Technologists are estimating that in the year 2014 we will see “the number of public and private APIs climbing to between 100,000 and 200,000” Just reading this statement puts a huge smile on my face. If you haven’t figured it out yet, I find APIs extremely interesting. Web development is fun. Web development involving multiple services talking with each other is really, really fun.

Besides being an (arguably) essential skill to building modern web applications, knowing how to properly interact with APIs presents you, the developer, with an entire new world of possibilities when it comes to building applications. You might have wondered how some apps are able to post from your Facebook account or find your Twitter friends without you ever giving them your password. Well, it actually isn’t as magical as it might seem and it all happens with the help of a technology known as OAuth.

OAuth is an open protocol to allow secure authorization in a simple and standard method from web, mobile, and desktop applications. In other words, OAuth is a set of rules, that if followed correctly, allows an application to access a user’s account and do cool things with it in a secure way. If you’ve ever used an app that upon signing up requires you to authorize some other service to use your information then you have most likely already used the OAuth protocol. OAuth 2.0 is the newest version of OAuth and is what I am going to discuss in this post.

Let’s take a short walk through a recent project of mine and my great friend Matt to show you exactly how to implement OAuth. Our application needs to send money to other users and we are using an amazing service called Venmo to handle this. Venmo is an app that allows you to send your friends money. Lucky for us they have a really great API.

The OAuth flow is quite straightforward, but first we must define a few things.

OAuth is an interaction between three things:

  1. Client (Third-Party Application): the application that wants to get access to the user’s account - Our application is the client in this case.

  2. Resource Owner (User): the person giving access to the client - the user of our app that wants to allow us to send $$ on their behalf.

  3. Resource Server (API): the API server used to access the user’s information - Venmo’s API in this case

Here’s an overview of the OAuth 2.0 flow before I break it down:



  1. Register your application with the API you would like to use. For Venmo, visit your developer’s tab and follow the steps. Once you have registered an account you will get a:

    • Client ID: this is public, so don’t worry about exposing it since it is used to build your login url.

    • Client secret: this must be kept secret so do not check it into source control!

  2. Create your login URL: The API should give you a root url that then takes s few query string parameters. In our case we append our Client ID (extracted into env variable for no good reason). We also send along a scope parameter, whose values correspond to the permissions we want. In our case we are requesting to be able to make payment’s on the user’s behalf, access user’s account profile, email, and phone number.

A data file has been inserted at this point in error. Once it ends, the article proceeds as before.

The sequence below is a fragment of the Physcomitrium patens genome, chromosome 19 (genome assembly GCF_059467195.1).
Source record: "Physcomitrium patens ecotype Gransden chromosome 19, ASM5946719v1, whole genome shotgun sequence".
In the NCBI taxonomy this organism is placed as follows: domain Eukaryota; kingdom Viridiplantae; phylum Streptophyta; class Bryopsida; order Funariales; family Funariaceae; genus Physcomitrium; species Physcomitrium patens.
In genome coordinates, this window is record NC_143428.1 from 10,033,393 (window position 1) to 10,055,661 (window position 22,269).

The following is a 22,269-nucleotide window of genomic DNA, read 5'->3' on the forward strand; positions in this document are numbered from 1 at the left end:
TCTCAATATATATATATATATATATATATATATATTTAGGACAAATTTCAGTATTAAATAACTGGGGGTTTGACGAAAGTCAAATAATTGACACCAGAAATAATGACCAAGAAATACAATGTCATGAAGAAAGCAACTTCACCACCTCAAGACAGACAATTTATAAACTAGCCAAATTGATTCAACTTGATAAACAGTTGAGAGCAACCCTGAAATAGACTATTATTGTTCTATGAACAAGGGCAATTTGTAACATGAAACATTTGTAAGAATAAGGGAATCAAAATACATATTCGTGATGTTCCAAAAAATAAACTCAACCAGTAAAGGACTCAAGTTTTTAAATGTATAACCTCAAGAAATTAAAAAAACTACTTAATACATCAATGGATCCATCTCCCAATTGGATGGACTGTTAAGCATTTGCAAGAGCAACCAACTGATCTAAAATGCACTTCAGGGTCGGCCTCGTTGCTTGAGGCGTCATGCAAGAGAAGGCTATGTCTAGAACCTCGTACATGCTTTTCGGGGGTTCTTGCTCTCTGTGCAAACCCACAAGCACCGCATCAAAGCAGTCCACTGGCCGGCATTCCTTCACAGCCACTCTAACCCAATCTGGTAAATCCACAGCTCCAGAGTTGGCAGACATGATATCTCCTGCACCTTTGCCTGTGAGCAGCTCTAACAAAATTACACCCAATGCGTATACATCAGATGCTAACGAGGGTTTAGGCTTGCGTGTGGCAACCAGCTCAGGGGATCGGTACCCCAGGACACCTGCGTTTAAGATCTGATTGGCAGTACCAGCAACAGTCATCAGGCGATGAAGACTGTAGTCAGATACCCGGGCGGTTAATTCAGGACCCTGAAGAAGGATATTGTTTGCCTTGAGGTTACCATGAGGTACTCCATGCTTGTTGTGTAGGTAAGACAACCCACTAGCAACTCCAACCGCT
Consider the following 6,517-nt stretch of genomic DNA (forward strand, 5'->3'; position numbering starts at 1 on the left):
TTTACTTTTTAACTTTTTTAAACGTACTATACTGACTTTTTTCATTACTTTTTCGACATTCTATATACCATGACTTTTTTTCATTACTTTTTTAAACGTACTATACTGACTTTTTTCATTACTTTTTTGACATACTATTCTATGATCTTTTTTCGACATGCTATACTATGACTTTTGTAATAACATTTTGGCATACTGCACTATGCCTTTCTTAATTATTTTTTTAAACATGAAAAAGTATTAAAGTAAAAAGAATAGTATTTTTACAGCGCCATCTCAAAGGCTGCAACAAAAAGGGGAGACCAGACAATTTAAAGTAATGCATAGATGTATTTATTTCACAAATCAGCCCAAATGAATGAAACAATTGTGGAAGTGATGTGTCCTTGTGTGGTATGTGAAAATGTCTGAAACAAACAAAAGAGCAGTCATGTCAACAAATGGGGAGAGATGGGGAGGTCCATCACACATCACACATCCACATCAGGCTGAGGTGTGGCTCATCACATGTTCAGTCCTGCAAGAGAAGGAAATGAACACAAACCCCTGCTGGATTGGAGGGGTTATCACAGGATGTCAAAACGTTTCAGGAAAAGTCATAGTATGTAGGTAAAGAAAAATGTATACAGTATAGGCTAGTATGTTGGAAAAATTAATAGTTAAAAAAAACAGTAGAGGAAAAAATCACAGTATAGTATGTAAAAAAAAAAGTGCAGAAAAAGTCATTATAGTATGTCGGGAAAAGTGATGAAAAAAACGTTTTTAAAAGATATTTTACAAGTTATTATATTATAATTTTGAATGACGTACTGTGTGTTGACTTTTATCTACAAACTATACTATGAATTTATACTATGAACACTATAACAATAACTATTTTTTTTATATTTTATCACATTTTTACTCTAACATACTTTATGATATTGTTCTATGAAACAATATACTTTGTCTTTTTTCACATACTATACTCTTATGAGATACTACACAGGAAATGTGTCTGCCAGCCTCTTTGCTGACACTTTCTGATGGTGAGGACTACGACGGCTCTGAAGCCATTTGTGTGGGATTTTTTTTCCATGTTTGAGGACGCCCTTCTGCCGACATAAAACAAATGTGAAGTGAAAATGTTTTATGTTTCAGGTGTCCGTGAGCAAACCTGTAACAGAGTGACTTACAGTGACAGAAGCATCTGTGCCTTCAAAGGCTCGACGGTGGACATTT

<%= link_to "oAuth", "{ENV['CLIENT_ID']}&scope=make_payments%20access_profile%20access_email%20access_phone

This link will take user to this page where they will grant our application access to their account:


  1. Define a callback URL: You must define a callback url that you would like to user to be redirected to after successfully signing in and granting access to their information - the access code will be sent back with this response as a query string parameter. You will need to exchange this code for an access token, which will grant you access to the user’s information.

  2. Exchange access code for access token: Now you should have three different values:

    • Client ID: (you received when you registered application)

    • Client Secret: (you received when you registered application)

    • Access Code: (you just received in the callback url)

Since we are using the server side flow we must now make a post request to the API from our controller with our Client ID, Client Secret, and Access Code, which will respond with a unique access token. The simplest way to do this in Ruby is with a cool gem called HTTParty. Add this gem to your gemfile:


gem "httparty"

Run bundle to install.

Now we will use this gem’s methods to send a post request from the controller that handles the callback URL.


def get_access_token_from_code(auth_code)"",
                query: { client_id: ENV["CLIENT_ID"], client_secret: ENV["CLIENT_SECRET"] },
                code: auth_code)

HTTParty’s post method takes two parameters, the first is the url you are posting to, and the second is any data you would like to send with the request.

Since our function we defined returns the response, we call it, passing in the access code that was returned with the callback, and parse this response to get the access token.Then we check if the user already has one and if not we save it to the database, along with a couple of other values for later use:


def bill_dashboard
  if params["code"] && !@user.venmo_registered
    current_user.update_attributes(auth_code: params["code"])
    response = get_access_token_from_code(params["code"])
    current_user.update_attributes(auth_token: response["access_token"], venmo_id: response["user"]["id])

Now that we have the access token we can have fun with their account, query for information, and even make payments on their behalf!


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